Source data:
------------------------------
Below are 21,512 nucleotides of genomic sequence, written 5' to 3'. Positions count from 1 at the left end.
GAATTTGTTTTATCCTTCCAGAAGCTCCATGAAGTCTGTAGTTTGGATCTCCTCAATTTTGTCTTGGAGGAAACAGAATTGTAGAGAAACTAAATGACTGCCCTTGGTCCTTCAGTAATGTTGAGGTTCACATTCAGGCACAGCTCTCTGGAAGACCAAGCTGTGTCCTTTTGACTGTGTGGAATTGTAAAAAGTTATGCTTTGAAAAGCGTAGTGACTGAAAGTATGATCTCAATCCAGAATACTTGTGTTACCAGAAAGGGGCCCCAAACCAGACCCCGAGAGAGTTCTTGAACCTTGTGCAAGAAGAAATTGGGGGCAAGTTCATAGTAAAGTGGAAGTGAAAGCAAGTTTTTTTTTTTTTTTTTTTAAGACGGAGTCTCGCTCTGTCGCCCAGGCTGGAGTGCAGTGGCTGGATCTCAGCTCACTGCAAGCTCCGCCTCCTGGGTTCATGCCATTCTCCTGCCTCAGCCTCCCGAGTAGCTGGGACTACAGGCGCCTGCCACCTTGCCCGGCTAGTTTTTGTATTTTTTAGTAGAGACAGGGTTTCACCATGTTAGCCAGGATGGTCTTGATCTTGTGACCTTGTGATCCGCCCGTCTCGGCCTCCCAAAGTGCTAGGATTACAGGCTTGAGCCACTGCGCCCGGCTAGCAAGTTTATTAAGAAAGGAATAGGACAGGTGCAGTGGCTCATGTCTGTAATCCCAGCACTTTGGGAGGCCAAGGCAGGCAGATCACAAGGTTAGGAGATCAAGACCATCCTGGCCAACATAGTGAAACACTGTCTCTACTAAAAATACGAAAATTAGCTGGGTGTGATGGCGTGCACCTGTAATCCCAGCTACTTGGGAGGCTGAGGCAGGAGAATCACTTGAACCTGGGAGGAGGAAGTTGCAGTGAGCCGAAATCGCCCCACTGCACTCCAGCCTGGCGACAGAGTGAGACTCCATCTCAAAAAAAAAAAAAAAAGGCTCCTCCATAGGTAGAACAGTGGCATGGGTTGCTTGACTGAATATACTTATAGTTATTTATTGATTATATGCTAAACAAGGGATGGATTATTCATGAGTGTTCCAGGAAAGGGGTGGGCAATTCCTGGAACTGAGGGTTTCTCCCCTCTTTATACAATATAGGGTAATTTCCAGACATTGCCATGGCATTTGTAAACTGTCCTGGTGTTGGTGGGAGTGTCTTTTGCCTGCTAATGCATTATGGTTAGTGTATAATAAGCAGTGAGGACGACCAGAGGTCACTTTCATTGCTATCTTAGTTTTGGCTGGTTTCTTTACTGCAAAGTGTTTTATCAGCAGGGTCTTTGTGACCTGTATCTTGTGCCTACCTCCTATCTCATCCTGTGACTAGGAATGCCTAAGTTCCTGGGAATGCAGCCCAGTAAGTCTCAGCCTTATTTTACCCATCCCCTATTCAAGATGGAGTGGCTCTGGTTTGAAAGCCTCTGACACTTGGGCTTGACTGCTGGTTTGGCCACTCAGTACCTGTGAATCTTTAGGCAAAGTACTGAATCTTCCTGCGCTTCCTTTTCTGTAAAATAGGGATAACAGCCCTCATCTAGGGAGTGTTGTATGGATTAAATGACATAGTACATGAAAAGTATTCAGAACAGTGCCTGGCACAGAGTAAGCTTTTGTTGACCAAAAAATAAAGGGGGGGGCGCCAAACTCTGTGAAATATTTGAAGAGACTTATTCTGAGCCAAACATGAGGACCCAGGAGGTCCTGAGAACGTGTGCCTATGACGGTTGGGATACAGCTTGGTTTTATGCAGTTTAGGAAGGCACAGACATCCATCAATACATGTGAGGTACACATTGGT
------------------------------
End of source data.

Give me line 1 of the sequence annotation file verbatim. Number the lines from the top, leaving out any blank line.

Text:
Below are 21,512 nucleotides of genomic sequence, written 5' to 3'. Positions count from 1 at the left end.